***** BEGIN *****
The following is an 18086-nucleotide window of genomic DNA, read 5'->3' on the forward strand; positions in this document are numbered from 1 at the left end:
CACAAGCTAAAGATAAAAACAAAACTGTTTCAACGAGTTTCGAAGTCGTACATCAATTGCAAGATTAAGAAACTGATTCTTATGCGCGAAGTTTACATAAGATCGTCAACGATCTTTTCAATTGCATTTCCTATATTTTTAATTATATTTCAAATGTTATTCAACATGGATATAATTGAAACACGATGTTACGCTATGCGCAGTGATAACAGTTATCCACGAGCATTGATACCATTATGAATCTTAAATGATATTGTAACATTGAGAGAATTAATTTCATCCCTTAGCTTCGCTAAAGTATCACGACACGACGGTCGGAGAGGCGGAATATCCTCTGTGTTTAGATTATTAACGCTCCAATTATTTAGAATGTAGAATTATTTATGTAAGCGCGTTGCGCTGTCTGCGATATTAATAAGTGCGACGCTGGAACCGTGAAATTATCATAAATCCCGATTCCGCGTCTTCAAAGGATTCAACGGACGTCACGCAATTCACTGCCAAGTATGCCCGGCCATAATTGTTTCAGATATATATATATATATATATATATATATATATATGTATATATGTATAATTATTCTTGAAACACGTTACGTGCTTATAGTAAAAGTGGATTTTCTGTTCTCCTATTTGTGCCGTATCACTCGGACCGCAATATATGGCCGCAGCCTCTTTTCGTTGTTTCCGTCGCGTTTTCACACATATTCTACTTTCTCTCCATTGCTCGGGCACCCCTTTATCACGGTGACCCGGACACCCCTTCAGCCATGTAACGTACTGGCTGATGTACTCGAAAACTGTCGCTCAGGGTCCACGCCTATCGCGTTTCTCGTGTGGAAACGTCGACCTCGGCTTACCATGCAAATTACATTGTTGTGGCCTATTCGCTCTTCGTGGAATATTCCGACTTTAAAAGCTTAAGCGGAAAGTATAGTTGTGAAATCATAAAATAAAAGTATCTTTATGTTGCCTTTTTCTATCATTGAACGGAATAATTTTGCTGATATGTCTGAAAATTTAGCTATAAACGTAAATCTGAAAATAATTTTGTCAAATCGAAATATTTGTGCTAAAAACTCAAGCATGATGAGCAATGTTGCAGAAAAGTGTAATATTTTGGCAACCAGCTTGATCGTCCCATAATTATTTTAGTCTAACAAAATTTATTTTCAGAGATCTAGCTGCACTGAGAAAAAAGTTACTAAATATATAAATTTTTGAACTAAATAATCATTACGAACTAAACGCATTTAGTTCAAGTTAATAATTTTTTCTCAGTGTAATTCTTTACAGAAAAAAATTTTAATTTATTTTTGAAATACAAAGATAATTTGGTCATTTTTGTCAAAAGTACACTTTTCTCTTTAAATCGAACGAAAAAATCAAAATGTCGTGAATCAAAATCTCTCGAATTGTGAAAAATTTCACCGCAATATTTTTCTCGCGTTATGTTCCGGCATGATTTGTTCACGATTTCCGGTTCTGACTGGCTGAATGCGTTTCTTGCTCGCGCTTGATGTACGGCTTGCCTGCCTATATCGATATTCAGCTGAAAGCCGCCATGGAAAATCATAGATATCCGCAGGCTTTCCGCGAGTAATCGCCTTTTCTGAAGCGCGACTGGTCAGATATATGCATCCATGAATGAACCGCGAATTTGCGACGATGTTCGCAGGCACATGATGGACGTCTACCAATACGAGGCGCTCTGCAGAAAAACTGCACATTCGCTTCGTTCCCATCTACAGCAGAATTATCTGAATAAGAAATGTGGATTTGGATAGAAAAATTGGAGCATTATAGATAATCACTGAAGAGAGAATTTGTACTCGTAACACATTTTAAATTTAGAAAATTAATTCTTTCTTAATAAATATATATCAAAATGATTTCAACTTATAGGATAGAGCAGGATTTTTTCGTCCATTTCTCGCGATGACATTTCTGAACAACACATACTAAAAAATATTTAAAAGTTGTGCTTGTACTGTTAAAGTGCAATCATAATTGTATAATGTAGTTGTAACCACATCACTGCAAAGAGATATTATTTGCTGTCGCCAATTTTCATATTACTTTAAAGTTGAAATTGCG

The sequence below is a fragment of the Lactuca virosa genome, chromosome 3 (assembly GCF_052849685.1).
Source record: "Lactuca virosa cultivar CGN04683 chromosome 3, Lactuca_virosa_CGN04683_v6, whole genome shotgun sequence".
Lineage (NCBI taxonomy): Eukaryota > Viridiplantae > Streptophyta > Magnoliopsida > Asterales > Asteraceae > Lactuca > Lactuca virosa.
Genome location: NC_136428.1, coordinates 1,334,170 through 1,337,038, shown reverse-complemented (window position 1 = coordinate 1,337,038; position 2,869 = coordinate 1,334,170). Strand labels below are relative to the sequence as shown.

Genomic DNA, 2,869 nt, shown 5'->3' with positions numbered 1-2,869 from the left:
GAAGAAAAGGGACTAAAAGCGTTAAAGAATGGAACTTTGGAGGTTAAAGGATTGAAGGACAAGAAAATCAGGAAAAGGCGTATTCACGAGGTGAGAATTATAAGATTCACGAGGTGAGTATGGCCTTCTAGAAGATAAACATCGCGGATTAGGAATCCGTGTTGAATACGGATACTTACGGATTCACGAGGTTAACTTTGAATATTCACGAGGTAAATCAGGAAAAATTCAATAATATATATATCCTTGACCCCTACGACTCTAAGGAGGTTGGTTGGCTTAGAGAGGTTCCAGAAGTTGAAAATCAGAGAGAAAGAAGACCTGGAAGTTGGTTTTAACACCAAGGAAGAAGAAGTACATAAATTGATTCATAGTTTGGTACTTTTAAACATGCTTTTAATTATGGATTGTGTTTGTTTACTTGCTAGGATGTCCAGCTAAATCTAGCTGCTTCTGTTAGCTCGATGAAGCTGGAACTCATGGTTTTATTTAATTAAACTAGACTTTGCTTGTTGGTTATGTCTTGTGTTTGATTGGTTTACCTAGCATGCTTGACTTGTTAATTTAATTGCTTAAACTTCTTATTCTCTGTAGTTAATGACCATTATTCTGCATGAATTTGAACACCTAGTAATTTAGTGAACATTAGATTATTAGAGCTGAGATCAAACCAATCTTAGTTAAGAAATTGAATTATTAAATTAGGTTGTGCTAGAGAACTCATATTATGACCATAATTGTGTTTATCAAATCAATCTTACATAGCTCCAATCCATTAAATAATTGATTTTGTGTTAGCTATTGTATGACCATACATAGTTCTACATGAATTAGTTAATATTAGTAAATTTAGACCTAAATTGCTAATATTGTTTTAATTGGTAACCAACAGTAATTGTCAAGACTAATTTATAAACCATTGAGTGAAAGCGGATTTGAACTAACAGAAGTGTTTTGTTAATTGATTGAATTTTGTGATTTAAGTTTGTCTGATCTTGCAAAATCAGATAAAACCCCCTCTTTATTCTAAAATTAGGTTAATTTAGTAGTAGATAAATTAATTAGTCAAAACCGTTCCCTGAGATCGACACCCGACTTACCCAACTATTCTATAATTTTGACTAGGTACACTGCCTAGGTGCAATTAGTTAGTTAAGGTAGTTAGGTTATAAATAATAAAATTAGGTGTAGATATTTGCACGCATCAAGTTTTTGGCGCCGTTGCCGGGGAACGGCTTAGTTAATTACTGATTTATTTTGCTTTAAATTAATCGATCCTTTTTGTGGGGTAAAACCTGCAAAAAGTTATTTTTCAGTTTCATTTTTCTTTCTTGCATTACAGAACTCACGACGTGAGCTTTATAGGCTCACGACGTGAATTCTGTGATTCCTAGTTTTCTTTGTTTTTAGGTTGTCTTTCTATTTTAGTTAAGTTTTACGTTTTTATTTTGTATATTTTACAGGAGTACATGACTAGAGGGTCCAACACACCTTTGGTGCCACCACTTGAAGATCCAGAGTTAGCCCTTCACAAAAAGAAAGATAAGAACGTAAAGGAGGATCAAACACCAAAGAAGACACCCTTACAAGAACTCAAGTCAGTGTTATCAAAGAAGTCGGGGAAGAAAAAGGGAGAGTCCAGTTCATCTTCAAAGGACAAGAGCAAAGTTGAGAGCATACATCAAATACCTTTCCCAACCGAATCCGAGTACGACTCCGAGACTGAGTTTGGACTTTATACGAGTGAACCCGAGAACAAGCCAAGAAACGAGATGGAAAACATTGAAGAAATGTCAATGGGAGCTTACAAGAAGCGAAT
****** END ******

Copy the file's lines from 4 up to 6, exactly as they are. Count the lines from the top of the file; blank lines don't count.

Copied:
Source record: "Lactuca virosa cultivar CGN04683 chromosome 3, Lactuca_virosa_CGN04683_v6, whole genome shotgun sequence".
Lineage (NCBI taxonomy): Eukaryota > Viridiplantae > Streptophyta > Magnoliopsida > Asterales > Asteraceae > Lactuca > Lactuca virosa.
Genome location: NC_136428.1, coordinates 1,334,170 through 1,337,038, shown reverse-complemented (window position 1 = coordinate 1,337,038; position 2,869 = coordinate 1,334,170). Strand labels below are relative to the sequence as shown.